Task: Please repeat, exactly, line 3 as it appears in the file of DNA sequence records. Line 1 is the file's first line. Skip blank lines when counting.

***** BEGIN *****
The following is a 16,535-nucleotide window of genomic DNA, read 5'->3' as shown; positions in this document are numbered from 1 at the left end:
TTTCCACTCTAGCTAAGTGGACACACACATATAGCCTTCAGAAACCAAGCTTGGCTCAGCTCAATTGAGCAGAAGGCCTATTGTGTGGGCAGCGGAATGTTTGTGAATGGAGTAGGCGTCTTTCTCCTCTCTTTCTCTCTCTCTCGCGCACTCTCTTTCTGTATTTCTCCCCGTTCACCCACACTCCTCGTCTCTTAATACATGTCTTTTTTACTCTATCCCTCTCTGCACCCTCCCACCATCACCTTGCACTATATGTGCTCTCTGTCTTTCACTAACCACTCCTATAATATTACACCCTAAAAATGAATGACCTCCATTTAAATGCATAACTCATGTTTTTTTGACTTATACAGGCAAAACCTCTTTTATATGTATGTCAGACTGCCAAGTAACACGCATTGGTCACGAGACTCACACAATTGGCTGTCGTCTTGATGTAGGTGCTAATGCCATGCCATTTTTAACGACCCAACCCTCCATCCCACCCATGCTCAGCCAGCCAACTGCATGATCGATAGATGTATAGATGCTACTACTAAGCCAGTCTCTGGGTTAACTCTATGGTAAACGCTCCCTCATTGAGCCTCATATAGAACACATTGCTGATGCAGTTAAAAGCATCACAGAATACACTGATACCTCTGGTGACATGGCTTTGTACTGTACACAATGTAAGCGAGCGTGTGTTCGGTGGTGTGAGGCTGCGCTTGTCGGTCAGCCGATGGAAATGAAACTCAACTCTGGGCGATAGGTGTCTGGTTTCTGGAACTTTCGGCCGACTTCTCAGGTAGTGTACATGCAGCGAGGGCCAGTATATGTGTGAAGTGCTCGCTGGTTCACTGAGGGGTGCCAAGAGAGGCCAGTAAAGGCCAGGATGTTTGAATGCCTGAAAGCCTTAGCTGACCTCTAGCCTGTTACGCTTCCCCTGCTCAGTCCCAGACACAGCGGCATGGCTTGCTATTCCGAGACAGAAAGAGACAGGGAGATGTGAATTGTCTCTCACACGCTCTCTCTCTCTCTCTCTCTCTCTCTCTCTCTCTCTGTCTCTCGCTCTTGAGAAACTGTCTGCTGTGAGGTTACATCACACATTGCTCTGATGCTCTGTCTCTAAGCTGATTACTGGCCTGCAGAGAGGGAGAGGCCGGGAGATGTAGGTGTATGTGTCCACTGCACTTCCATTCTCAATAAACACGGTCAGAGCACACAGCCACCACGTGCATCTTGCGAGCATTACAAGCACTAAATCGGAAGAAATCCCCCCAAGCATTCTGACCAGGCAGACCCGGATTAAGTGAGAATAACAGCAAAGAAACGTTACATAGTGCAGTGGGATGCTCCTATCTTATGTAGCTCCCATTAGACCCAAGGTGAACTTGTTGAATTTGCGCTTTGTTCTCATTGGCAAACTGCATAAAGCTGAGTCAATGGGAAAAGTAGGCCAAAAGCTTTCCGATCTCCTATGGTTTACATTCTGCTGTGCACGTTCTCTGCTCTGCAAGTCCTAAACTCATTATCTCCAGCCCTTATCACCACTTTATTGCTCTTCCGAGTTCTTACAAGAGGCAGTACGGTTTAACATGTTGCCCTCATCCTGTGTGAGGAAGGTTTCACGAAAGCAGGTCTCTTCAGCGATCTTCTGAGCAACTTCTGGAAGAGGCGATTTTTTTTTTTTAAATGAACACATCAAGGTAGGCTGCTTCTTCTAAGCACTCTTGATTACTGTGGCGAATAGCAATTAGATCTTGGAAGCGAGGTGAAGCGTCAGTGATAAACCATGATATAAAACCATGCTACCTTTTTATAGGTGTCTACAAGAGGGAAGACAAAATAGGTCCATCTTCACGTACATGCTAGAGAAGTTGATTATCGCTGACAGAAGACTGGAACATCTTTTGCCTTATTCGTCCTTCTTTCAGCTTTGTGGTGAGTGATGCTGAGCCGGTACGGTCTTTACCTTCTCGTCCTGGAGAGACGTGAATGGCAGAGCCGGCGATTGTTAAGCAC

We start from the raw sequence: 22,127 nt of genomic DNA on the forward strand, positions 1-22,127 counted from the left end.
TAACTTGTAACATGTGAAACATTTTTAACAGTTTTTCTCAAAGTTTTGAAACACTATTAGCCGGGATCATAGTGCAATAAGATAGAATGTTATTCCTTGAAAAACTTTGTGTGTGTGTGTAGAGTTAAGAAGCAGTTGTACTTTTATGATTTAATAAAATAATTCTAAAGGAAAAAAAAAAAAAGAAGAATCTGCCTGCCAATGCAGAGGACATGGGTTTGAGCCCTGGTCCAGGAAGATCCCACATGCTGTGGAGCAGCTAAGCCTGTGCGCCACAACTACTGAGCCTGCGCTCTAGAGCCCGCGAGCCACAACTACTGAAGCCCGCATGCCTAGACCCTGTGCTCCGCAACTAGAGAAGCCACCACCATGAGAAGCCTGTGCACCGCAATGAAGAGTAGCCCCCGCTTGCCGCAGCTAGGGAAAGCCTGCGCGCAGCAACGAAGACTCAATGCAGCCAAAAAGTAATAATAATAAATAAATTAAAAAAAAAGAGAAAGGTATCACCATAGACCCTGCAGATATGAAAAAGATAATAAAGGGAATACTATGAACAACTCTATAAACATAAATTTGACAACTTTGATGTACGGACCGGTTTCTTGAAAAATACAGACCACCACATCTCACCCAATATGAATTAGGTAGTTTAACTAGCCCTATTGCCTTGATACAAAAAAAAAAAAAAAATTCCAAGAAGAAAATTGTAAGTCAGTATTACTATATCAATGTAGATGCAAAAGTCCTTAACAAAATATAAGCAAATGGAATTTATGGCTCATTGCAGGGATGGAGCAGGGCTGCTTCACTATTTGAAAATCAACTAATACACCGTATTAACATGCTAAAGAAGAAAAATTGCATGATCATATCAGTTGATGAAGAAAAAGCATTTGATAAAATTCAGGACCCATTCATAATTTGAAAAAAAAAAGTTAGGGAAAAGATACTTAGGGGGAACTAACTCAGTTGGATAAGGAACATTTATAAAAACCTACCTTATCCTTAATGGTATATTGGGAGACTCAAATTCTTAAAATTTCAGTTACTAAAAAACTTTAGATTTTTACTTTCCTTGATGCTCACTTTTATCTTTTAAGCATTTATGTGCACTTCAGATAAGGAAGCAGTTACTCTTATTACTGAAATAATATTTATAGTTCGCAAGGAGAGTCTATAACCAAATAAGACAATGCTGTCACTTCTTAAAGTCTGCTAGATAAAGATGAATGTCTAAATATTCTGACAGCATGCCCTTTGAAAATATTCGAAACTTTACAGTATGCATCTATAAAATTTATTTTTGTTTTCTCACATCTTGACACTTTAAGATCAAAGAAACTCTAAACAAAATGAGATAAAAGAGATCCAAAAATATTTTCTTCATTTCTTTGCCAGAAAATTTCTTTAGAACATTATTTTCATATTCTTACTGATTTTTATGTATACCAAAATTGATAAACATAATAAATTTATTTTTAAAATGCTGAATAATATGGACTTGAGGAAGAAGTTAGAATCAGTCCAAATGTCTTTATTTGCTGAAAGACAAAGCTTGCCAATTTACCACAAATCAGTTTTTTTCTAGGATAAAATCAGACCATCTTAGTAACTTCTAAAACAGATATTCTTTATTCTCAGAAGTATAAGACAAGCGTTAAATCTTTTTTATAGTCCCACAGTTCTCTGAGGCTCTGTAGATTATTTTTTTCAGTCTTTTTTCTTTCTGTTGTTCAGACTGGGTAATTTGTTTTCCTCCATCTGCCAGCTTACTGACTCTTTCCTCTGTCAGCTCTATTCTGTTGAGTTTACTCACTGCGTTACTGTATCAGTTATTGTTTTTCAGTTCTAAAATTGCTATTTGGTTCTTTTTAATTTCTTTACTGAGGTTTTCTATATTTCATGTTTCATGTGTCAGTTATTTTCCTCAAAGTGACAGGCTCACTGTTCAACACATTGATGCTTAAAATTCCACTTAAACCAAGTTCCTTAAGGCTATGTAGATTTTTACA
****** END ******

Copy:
We start from the raw sequence: 22,127 nt of genomic DNA on the forward strand, positions 1-22,127 counted from the left end.